to issue longer duration temporary licences, or a monthly renewable
licence. (It is not clear whether the Agency could anyway issue
a series of temporary licences under these proposals, but that
would lead to greater uncertainty and possibly inefficient water
Clause 3. Rights to abstract small quantities
The setting of a common threshold is sensible.
20 cubic metres a day is well below the irrigation requirements
of agricultural users, but will be useful for small horticultural
units (eg glasshouses), for non-irrigation agricultural use and
for some landscaping and sports uses. It may help reduce the present
trend towards using drinking water for irrigation in such circumstances.
The agency will have to beware the possibility
of large numbers of domestic abstractors taking significant total
quantities from some streams for garden irrigation. It may be
that additional safeguards are required to protect minimum flows
in small streams.
Clause 4. Trickle irrigation
The inclusion of trickle irrigation in the licensing
system is sensible. It is important however that acceptable transition
arrangements are made for existing trickle irrigators.
Because of the potential of lower water use
with trickle systems, it is important that new trickle irrigators
are able to enter the irrigation industrya system of local
licence trading would be particularly beneficial for this.
I note incidentally that the case study of the
costs for a trickle irrigator presented in the associated Regulatory
Impact Assessment is quite unrealistic.
Clauses 5 to 8. Applications for a licence.
The intention to simplify and speed up the licence
application procedure is very welcome. It would be beneficial
if the Environment Agency undertook the publication of all licence
applications, and included a web site in the publication procedure.
The cost of environment impact assessments may
become prohibitive for small abstractors; joint assessments covering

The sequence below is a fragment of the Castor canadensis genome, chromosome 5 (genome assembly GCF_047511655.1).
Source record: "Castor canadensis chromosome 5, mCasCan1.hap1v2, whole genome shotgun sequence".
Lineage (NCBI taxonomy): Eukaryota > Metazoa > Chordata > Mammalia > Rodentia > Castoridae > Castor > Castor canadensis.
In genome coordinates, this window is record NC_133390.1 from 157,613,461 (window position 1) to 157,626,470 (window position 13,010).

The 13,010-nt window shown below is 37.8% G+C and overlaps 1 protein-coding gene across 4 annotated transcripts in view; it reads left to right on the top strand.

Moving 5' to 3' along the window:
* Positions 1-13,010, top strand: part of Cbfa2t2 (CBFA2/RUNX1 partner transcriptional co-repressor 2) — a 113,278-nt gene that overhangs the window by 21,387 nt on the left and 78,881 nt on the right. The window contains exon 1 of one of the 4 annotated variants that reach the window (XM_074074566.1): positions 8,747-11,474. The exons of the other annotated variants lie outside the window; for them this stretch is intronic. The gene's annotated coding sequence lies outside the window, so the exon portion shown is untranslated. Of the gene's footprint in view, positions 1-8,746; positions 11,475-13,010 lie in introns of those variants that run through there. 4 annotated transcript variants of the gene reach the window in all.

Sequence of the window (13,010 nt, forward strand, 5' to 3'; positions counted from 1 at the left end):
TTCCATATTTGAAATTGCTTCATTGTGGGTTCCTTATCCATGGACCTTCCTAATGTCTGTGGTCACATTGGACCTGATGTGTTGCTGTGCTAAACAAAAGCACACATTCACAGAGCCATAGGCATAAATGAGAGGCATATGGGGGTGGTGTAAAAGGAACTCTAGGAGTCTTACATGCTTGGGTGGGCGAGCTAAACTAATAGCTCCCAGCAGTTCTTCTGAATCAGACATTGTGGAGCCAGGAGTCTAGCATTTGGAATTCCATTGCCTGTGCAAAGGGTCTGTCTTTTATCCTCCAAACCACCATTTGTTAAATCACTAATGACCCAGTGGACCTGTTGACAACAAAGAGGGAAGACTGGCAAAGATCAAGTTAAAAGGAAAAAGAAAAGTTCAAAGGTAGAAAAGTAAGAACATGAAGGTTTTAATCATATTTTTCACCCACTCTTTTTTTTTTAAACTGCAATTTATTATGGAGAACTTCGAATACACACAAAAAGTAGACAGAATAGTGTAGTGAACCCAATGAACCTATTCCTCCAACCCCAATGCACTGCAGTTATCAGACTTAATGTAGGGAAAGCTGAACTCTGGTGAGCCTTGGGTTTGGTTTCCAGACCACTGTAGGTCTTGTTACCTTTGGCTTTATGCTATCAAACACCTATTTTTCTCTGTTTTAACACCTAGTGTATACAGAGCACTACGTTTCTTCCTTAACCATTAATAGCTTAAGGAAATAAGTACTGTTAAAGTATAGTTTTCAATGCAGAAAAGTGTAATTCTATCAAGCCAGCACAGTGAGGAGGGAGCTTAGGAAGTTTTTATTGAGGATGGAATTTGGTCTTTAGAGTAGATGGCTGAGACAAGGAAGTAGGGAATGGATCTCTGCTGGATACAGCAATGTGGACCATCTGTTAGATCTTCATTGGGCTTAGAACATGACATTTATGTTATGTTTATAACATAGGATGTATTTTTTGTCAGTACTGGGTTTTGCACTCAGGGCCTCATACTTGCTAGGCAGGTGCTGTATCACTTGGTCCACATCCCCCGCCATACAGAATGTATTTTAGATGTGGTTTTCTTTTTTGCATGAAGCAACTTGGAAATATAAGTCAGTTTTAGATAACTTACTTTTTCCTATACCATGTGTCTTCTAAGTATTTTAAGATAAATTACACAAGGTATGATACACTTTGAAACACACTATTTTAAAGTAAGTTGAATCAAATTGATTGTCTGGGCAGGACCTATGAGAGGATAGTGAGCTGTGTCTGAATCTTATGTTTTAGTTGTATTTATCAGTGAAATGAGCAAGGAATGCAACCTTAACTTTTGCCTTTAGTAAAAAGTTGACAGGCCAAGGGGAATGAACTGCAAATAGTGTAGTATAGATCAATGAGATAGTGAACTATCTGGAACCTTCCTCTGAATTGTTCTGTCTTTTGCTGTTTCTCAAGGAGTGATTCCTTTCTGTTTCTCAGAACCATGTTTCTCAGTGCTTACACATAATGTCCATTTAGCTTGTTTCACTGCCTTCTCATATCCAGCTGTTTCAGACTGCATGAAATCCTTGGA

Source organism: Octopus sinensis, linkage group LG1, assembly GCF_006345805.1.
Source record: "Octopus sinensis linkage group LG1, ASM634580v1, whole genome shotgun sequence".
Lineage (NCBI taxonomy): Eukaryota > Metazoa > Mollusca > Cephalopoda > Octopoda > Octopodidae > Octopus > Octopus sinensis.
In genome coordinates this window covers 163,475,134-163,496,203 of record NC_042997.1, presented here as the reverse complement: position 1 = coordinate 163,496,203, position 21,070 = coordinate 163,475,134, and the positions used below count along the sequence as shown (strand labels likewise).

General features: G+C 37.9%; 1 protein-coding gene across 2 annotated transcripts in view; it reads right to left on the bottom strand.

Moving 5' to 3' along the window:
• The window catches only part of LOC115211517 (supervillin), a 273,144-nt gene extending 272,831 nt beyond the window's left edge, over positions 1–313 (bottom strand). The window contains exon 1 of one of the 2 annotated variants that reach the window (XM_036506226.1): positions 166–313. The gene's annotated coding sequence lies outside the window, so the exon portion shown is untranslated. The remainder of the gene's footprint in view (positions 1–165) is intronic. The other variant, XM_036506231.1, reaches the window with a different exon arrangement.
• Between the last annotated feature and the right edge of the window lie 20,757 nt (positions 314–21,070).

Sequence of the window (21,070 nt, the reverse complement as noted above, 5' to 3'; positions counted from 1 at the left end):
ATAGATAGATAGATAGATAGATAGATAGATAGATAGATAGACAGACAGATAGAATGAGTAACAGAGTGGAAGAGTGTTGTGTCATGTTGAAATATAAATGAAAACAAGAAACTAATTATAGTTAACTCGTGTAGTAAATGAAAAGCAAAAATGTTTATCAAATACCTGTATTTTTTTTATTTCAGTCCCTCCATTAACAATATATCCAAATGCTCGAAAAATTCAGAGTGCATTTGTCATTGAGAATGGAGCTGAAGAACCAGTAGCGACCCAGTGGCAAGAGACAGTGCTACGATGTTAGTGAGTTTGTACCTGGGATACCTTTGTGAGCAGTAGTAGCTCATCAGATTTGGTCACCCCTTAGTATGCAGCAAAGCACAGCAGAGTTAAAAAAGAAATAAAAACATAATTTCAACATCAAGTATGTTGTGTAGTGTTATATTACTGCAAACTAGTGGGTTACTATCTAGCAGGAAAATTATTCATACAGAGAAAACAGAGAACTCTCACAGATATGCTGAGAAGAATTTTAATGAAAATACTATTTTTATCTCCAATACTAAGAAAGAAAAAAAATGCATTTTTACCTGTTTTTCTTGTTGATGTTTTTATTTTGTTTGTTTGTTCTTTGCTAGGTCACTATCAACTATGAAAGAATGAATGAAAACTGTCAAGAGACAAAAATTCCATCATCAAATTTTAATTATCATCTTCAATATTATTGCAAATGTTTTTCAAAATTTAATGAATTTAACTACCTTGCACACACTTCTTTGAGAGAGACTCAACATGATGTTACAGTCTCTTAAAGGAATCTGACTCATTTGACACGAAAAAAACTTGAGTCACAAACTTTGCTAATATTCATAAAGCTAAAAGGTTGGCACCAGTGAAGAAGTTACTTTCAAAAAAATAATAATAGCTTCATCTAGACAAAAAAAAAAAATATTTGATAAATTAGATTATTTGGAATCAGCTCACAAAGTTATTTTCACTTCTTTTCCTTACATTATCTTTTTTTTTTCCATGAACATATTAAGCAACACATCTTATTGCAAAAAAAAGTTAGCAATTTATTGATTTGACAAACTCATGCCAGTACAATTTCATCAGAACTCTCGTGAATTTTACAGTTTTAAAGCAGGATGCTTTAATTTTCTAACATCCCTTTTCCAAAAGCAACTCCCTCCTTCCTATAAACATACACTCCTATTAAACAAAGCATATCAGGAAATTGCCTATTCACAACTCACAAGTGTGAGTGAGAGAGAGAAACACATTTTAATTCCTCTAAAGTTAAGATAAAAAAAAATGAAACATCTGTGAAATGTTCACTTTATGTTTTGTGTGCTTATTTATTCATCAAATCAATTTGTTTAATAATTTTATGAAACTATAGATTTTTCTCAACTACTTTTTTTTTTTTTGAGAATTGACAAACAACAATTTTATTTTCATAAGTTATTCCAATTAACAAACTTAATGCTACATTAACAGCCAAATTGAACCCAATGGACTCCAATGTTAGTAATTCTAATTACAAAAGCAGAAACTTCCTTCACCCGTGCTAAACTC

groups of abstractors should be encouraged, rather than requiring
each abstractor to repeat (or pay again for) studies.
Clause 14. Claims arising out of water abstraction
This is a potentially worrying clause for irrigation
abstractors because its effects are quite unknown. Damage may
unwittingly be caused many miles downstream from the abstraction
point, and by the aggregated effects of many abstractors rather
than any particular one. It is not clear how any damages and costs
would be apportioned, how large the legal expenses could become
in such cases, or how much insurance companies would charge to
insure against such costs.
I would urge the DETR to undertake more research
into this, at the least to enable abstractors and insurers to
assess the implications more clearly.
Clause 15. Revocation of unused licences
Clearly, completely unused licences should be
revoked. However, there is little published information of the
reasons why many licences do appear to be "sleepers".
In some cases, they could be providing an invaluable insurance
as a resource of last resort, despite being apparently unused.
In other cases, temporary land-use changes, crop rotation requirements,
or licence conditions may have led to non-use. In some cases at
least, it appears to be due to errors in the Agency database.
For a weather-dependant use like irrigation, a four years period
may not indicate real use, particularly where an abstractor has
more than one source and leaves one unused in wetter years.
(a) I would therefore like to see further
research into the reasons licences are or appear to be unused
or partly unused.
(b) The legal definition of "unused"